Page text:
Second, the Court of Appeal held that even if, on remand, the plaintiffs can successfully establish their backdating cause of action, it is unclear whether they will have a remedy under the ASFA. The plaintiffs argued the court should award damages under Nelson v. Pearson Ford Co. (2010) 186 Cal.App.4th 983, which held that backdating violations between a dealership and buyer contravene both section 2981.9 and subdivision (a) of section 2982 of the ASFA. Nelson held the appropriate remedy for backdating violations is to treat the contract as unenforceable and order the remedies of restitution and rescission. But the Court of Appeal here rejected Nelson on multiple grounds and held neither section 2981.9 nor section 2982 were implicated by such inaccurately disclosed APRs. Given this determination, the court affirmed the trial court’s decision and held the contract should not be rendered unenforceable. In addition, the court rejected the plaintiff’s attempt to recover under the CLRA and the UCL. The court held the plaintiffs (1) could not establish the defendants engaged in any activity proscribed by the CLRA and (2) did not have standing to sue under the UCL.

Finally, with respect to the plaintiffs’ asserted cause of action regarding the erroneous charging of smog fees, the Court of Appeal affirmed the trial court’s ruling in favor of the defendant. The court determined that section 2982, subdivision (a), of the ASFA had not been violated. That provision governs the formalities of contracts, not their substance. Accordingly, even though the defendants erroneously charged the plaintiffs for services not provided, section 2982 was not implicated because the erroneous charges were accurately described and set forth in the contract. Consequently, the plaintiffs’ asserted cause of action under the ASFA failed.

Review Denied (with dissenting justices)





December 18, 2014

Kruger gets top JNE rating

Cheryl Miller in The Recorder and Bob Egelko in the San Francisco Chronicle report that Supreme Court appointee Leondra Kruger has received the best rating — exceptionally well qualified — from the Commission on Judicial Nominees Evaluation (JNE), the State Bar body that is required to vet the governor’s nominees and appointees.  Egelko states the rating “virtually guarantees her confirmation” at Monday’s hearing of the Commission on Judicial Appointments.  Miller similarly writes that “JNE’s top rating and glowing endorsements portend an easy confirmation hearing.”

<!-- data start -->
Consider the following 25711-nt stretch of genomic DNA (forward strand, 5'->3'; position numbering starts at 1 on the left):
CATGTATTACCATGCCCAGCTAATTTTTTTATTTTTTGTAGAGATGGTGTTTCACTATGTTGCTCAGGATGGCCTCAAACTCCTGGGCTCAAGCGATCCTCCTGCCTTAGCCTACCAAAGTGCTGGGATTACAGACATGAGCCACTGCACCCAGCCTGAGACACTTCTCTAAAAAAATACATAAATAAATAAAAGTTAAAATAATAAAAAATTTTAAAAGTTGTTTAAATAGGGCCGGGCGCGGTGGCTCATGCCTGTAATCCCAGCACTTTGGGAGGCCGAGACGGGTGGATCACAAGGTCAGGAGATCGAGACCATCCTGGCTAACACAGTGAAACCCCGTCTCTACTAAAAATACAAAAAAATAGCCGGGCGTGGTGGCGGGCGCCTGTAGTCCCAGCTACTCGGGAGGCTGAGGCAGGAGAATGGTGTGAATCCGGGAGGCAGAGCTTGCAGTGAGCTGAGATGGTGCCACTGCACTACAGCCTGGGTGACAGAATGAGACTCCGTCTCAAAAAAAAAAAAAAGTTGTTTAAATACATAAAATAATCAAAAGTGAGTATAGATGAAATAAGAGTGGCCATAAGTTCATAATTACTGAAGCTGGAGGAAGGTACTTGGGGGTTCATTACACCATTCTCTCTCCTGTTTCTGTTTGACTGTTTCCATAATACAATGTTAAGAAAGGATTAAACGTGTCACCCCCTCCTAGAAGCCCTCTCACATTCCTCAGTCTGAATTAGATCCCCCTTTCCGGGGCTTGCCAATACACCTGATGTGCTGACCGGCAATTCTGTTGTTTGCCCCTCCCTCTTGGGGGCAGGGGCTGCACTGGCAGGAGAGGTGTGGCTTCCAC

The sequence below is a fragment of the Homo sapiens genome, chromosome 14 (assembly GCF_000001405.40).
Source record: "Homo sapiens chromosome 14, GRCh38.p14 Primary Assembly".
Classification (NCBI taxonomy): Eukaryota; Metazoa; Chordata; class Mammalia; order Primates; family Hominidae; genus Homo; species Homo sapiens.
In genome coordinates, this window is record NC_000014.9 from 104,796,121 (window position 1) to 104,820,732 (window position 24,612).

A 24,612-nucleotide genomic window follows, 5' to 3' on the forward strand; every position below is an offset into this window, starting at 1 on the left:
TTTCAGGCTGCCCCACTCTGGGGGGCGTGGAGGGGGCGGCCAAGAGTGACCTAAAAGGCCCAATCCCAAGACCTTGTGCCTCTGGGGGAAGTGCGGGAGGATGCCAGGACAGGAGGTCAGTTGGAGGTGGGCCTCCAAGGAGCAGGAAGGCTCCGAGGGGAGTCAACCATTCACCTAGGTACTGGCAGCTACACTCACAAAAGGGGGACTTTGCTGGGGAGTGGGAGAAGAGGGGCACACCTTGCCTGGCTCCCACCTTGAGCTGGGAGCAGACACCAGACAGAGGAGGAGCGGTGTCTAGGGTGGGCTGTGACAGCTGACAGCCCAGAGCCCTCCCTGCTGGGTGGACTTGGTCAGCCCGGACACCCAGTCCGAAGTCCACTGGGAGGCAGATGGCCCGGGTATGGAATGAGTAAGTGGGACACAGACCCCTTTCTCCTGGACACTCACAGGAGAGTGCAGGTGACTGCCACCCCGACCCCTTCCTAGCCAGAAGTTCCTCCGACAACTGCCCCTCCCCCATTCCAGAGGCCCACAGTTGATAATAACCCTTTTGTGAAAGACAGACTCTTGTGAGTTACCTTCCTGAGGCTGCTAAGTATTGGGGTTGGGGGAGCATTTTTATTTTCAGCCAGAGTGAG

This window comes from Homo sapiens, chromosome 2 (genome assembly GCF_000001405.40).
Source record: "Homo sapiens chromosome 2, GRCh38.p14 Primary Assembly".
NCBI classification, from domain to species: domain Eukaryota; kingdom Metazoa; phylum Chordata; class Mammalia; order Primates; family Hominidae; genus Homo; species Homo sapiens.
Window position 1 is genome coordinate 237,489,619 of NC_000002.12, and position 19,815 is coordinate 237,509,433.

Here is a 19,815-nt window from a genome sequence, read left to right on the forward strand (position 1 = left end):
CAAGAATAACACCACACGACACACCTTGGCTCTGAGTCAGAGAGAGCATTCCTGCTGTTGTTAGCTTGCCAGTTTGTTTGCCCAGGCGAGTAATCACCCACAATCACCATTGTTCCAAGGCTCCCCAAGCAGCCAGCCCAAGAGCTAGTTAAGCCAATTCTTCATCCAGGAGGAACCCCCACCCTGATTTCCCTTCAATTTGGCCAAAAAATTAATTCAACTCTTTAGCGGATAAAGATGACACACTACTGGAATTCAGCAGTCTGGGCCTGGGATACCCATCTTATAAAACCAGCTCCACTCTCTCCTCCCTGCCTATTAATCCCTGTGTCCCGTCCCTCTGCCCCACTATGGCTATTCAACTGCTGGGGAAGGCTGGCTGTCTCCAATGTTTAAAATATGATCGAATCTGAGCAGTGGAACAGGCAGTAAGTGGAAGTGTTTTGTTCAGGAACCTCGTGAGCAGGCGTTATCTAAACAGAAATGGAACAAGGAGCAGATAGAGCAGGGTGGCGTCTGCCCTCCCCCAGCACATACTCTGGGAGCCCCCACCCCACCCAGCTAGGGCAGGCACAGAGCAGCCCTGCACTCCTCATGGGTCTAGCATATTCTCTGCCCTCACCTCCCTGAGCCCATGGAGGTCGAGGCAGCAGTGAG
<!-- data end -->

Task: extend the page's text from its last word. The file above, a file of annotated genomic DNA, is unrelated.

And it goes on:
Governor Brown’s last two appointments to the court — Justice Goodwin Liu and Justice-elect Mariano-Florentino Cuéllar — also got the highest JNE rating before their unanimous confirmations.

December 18, 2014

Dangerous vacationing

We warned you:  if you are counsel in a Supreme Court case that might be argued during a vacation you’ve planned, tell the court about your plans as soon as possible, but definitely before the case is placed on the court’s oral argument calendar.  One thrill-seeking attorney recently disregarded the advice, and got away with it.awesomely-dangerous-vacation-activities813360084-jan-3-2014-1-600x400

Last week, the court scheduled Tract 19051 Homeowners Association v. Kemp for its January calendar.  Four days later, respondent’s counsel files a letter with the court asking for a continuance because of “a long planned family vacation” that will end the day before the scheduled argument.  Counsel says he “would like more than a single day [after his vacation] to prepare” for what he reports will be his first Supreme Court argument.  Within 48 hours, the court publishes an amended calendar showing that the case will be called and continued to the February calendar.

It helped that opposing counsel did not object to the change and that there will be probably two brand new justices sitting for the January calendar, but still . . . .

Last-minute continuance requests granted.  What’s next, relief for late petitions for review?  Oh, wait.

December 18, 2014

Chief Justice appoints Justice Ming Chin to the Judicial Council